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Key projects

headspace ‘one at a time support’ model

headspace Townsville has implemented substantial changes to more effectively address community needs. With an influx of 90-170 referrals per month, the year 2021 saw an average intake appointment wait time exceeding 60 days, and a waitlist of 204 young individuals waiting for over a year to receive continued counselling after their initial intake session.  

headspace Townsville secured funding aimed at reducing wait times, which facilitated an expansion of the center's capabilities. In February 2022, headspace Townsville introduced an evidence-based approach through a single-session intervention model, merging initial assessments with brief interventions starting from the first appointment, known as ‘one at a time support’.  

Clinician caseloads were also restructured to increase the diversity of services available, allowing for both brief and longer-term interventions to occur. In addition to these internal changes, relationships with universities were prioritised, which increased student placements and service delivery in the centre.  

The diversity of service offerings increased clinical support and introduction of ‘one at a time support’ significantly decreased wait times for the first appointment with an average between 30-40 days, as well as the number of people waiting for ongoing treatment. Currently, there are 17 young people waiting less than three months for ongoing treatment.

Key statistics
referrals per month
young people waiting less than three months for ongoing treatment

Mental health stepped care review and codesign

Since 2018, NQPHN has commissioned mental health stepped care services across the northern Queensland region to support people with low, moderate, and high intensity mental health needs.  

Following an independent review of these services in 2022, which recommended NQPHN redesign the existing service, NQPHN undertook a comprehensive codesign campaign holding 16 workshops and 40 one-on-one stakeholder meetings across northern Queensland in the 2022-23 financial year.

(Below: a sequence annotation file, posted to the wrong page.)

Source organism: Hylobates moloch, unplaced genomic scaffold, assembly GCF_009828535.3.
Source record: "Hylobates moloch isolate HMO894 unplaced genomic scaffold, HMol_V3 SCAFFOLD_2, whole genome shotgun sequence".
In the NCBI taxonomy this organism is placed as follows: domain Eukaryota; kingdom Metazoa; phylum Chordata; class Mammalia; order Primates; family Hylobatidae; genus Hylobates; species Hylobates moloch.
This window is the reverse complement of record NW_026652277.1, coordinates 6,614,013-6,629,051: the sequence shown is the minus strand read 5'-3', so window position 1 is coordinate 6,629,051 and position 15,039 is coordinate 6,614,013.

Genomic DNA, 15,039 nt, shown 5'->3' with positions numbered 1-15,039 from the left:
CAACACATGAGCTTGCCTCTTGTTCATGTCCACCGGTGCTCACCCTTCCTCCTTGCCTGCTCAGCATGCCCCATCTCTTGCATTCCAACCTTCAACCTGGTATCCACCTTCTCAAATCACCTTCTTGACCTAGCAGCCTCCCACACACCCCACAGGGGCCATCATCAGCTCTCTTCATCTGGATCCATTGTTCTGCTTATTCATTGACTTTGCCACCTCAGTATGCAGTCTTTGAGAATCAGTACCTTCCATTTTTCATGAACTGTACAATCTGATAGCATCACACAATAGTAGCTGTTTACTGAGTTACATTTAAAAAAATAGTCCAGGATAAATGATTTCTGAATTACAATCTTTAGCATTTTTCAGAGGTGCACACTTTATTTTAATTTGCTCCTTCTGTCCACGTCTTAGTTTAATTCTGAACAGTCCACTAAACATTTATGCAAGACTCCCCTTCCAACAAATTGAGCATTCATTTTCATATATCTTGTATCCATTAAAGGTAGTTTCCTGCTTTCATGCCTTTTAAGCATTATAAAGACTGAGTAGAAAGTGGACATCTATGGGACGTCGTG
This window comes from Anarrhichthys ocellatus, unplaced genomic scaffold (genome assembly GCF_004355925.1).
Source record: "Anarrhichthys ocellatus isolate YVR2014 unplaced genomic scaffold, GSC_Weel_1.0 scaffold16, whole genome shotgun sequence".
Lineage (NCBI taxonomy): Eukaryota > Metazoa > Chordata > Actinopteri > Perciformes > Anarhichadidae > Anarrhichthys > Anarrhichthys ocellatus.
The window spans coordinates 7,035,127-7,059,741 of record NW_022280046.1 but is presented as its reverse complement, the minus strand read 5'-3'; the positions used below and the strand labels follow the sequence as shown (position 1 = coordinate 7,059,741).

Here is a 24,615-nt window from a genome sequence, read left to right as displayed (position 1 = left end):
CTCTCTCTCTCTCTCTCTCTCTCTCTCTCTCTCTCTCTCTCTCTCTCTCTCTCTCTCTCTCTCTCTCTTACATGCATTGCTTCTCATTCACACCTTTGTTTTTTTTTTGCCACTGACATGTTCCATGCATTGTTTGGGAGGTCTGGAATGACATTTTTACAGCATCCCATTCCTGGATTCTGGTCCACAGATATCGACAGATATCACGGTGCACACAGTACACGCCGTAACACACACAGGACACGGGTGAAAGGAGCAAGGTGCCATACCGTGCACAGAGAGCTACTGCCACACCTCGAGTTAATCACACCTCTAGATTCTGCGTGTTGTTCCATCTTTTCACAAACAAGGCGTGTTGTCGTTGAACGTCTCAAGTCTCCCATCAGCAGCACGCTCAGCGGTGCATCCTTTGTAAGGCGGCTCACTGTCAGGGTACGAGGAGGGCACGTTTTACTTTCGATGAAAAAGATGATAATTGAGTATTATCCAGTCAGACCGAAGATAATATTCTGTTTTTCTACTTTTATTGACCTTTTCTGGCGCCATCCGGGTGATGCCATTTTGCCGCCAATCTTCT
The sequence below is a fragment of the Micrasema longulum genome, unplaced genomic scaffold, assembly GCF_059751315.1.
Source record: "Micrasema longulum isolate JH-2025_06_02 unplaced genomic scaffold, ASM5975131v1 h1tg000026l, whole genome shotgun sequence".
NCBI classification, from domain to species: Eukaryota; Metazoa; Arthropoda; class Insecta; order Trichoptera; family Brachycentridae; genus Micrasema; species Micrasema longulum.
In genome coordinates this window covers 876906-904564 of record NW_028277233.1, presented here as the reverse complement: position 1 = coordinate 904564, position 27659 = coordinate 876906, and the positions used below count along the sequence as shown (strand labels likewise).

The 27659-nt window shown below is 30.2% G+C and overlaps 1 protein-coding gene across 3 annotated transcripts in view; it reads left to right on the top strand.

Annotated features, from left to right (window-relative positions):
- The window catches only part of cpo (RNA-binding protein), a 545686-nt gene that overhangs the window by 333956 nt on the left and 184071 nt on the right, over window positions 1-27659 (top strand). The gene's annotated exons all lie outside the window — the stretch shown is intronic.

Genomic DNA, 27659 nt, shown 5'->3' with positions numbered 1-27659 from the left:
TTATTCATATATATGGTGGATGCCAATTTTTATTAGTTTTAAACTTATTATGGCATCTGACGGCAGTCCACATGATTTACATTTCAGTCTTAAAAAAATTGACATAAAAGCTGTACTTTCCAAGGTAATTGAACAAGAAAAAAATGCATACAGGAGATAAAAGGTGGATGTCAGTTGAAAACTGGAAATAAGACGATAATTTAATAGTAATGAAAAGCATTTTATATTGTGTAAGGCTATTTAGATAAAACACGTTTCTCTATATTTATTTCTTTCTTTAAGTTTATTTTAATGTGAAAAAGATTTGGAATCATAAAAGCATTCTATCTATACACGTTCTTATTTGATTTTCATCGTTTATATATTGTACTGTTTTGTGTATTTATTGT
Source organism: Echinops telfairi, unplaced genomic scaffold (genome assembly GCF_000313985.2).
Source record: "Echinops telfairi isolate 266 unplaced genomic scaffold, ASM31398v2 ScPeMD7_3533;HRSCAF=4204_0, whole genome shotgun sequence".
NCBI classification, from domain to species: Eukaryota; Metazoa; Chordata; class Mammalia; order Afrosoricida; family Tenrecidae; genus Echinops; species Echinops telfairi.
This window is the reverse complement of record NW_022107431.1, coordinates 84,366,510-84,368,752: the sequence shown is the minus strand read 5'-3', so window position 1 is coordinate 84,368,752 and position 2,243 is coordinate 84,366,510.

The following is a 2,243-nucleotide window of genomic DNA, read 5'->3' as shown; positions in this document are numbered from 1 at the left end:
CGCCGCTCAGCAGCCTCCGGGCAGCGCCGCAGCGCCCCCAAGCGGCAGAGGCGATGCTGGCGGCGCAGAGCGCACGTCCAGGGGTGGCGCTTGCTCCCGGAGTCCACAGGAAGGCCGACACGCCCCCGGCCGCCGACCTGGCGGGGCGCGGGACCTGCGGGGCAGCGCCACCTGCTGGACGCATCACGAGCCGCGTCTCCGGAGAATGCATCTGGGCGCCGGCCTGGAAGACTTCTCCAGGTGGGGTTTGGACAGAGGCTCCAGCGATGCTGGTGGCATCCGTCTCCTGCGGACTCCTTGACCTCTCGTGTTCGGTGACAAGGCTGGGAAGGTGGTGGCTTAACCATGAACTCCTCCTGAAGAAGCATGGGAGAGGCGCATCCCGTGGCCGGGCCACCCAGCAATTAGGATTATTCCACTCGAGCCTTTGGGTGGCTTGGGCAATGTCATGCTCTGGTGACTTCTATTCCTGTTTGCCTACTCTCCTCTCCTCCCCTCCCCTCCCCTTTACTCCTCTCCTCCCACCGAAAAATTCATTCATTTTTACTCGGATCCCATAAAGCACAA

Participants included people with a lived experience of mental health challenges or suicide, carers, service providers, GPs, and other stakeholders.  

These codesign activities have informed the development of a new system of care, which focuses on improving access, transitions in care, and integration to truly meet local needs.  

Codesign will be ongoing in 2023-24, inclusive of a procurement process to establish a new network of providers to deliver stepped care services.  

Key statistics
Codesign workshop attendance included:
Cairns workshops
participants in total
Townsville workshops
participants in total
Mackay workshops
participants in total
virtual workshops
participants in total
one-on-one meetings

Psychosocial expansion

Psychosocial support plays a key role in reducing the need for acute mental health services and supporting wellness following periods of acute intervention.  

In 2022-23, NQPHN received additional funding to expand psychosocial supports to the Torres and Cape region under the new Commonwealth Psychosocial Support Program. This program provides support to people with mental illness who need short-term help to function day to day.  

Ultimately, the program provides both individual and group support activities to assist those with severe mental illness in accessing necessary clinical care and other services. This aids in managing day-to-day activities, strengthening social skills, improving friendships and relationships with family, and enhancing education, vocational, and training skills.   

In addition to the existing service provided by Apunipima, NQPHN commissioned another two First Nations service providers – NPA Family and Community Services, and Wakai Waian Healing - to further expand the services locally to communities throughout Cape York and the Torres Strait Islands.  

These service providers are established in the communities across the Cape York and Torres regions, and are working in partnership with the communities.  

The two additional providers began service delivery late in the third quarter of 2023, seeing 17 clients in that time. The success of having local providers and local staff delivering the psychosocial supports has seen an increase in the trust of the community to refer to these new services.

Key statistics
First Nations service providers (Apunipima, NPA Family and Community Services, and Wakai Waian Healing)

Our priority areas

Population Health